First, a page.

Home Sweet Home - Residents return to renovated Walton Renaissance
by Nikki Wiley
December 02, 2013 12:00 AM | 629 views | 0 0 comments | 1 1 recommendations | email to a friend | print
The exterior and upgraded facade of the Walton Renaissance on Henderson. (Staff/Jeff Stanton)
The exterior and upgraded facade of the Walton Renaissance on Henderson. (Staff/Jeff Stanton)
MARIETTA - About 100 senior residents were welcomed back to their homes recently after being displaced for more than a year during renovations to a low-income community.

An $18.5 million project gutted the nine-story residential building at 55 Henderson St. near Powder Springs Street in Marietta.

A public-private partnership between the Marietta Housing Authority and Marietta-based Walton Communities turned what was once known as Henderson Arms into Walton Renaissance on Henderson, which is being touted as an "upscale," yet still affordable, community.

Seniors age 62 and older who have an annual income of less than $23,250 for one resident and $26,550 for two can apply to live in the community. Residents pay 30 percent of their annual income for rent. Every apartment is subsidized with federal dollars.

"So, if you're a typical senior on a fixed income, Social Security, this is a great thing," said Ray Buday, executive director of the Housing Authority.

Built in 1981, the apartments were in desperate need of repair. The roof needed replacing and sometimes leaked.

"Times change," Buday said. "In 1981 what they gave the seniors was a little parlor with a little TV and this little community room with tile floors. Well, that is so yesterday."

The community now contains an exercise room for seniors, a movie theater and more shared space. All 150 units offer one bedroom, one bathroom and 540 square feet of living space.

The Housing Authority has a 51 percent interest in the property with the rest being held by Walton. Of the $18.5 million spent on upgrades, $9.5 million came from low-income tax credits and another $9 million came from a loan backed by the federal government.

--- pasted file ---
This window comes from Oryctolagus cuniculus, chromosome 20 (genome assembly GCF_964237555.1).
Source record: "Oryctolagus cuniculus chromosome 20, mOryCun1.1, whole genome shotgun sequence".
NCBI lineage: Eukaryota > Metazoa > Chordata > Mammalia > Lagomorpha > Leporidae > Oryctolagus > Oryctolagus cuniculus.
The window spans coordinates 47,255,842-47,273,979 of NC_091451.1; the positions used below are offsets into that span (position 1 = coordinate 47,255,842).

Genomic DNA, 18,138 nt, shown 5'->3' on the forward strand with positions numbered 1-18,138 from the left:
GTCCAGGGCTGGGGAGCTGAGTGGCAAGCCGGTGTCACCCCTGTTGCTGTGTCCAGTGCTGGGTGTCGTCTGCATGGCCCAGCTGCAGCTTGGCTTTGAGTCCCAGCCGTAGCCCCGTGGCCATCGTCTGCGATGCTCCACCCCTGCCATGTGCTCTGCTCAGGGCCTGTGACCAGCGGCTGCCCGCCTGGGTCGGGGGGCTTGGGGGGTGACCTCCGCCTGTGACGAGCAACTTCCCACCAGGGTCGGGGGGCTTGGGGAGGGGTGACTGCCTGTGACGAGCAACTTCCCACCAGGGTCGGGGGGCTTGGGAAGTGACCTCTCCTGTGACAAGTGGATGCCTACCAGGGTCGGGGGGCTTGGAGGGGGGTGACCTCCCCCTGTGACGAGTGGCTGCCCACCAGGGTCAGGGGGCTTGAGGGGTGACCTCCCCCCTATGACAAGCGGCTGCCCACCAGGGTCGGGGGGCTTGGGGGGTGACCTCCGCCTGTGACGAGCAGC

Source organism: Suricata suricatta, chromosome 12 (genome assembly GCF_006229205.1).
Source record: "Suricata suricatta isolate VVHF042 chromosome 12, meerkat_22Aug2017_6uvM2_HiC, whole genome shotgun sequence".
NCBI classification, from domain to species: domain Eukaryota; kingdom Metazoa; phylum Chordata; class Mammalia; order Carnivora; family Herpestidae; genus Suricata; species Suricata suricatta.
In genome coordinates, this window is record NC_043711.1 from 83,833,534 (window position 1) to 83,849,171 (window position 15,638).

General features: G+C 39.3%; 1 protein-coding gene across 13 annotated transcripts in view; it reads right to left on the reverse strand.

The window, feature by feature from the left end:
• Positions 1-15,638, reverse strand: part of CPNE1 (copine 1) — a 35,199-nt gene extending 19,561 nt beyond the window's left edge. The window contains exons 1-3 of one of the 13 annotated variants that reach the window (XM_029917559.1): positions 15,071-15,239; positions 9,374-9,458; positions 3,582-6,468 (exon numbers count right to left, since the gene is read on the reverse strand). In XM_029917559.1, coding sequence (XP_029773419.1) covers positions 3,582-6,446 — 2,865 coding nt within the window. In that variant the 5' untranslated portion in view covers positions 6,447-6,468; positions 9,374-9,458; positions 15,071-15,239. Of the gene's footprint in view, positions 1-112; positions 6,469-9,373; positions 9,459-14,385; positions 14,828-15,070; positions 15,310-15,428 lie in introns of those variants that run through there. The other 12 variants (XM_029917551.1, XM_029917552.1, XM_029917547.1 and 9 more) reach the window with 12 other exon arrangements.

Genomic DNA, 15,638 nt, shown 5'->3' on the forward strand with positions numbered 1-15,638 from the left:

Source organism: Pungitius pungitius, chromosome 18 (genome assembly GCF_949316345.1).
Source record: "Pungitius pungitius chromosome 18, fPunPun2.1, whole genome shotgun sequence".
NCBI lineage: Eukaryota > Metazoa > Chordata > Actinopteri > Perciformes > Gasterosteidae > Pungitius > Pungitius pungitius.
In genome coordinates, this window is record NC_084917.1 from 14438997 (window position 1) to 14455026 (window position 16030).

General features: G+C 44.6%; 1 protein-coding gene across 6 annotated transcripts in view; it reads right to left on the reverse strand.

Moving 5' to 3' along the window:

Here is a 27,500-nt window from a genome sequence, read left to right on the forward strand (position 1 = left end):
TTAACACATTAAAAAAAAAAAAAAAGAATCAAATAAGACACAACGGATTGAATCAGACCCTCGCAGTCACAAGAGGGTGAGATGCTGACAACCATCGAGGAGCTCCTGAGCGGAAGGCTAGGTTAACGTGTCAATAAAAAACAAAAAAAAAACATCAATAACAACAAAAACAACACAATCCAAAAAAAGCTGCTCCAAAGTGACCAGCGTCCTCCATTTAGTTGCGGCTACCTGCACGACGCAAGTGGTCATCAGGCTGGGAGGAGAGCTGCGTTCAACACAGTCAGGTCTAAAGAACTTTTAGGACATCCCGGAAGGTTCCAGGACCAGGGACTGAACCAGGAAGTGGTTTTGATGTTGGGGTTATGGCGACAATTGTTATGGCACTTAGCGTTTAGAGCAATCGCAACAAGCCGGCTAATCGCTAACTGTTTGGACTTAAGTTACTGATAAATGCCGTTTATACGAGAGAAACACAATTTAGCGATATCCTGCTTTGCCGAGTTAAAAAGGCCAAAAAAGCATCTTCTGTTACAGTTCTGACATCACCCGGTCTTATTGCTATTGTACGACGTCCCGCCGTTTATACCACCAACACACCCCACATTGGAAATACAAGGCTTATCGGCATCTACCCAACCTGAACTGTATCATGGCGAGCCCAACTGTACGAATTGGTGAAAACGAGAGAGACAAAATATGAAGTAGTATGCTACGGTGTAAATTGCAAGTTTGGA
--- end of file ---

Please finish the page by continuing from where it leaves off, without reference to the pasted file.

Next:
"We don't have a lot of money lying around so what we do is we borrow it through these programs," Buday said.

Lynda Ausburn, principal of Walton, lauded her company's local connection as the reason her firm took interest in the project.

"We're passionate about our business in that we love making neighborhoods," Ausburn said.

Renovations took more than a year, and Buday says the authority didn't have a choice but to tell residents they had to move.

"We had to set up a program for them," Buday said. "We didn't have Section 8 for them."

Residents were moved to other Walton communities throughout Cobb.

Buday said the reaction when they were told to leave was "one of trust."

Originally from England, Roesmary Jenner moved into Henderson Arms 19 years ago. She's spent the last year in another Walton community called Walton Ridenhour, at 1425 Ridenour Blvd. near Barrett Parkway in Kennesaw.

Moving was a hassle, but Jenner says she is glad to be back.

"It's been such a lovely place and we've been such a close community," Jenner said. "I'm happy to see all my friends and neighbors back."

Ozzie Grant agrees.

She's lived in the community for two years. Her mother lives on the building's eighth floor and she resides on the third.

Grant says she isn't going anywhere.

"Everything is different and everything is beautiful," Grant said.

New residents are also pleased.

Jessie Walker moved into Walton Renaissance two weeks ago from a home in Powder Springs where she lived with her daughter.

"I love it," Walker said. "It's the best thing that could ever happen to me. Beautiful."

Buday says the community has gotten a great response and already has a waiting list. With a growing population of seniors and retiring baby boomers, he says the need for affordable senior housing isn't going to subside anytime soon.

"I get calls all the time," Buday said. "Somebody's momma, somebody's aunt needs housing. This is a great way to address that."

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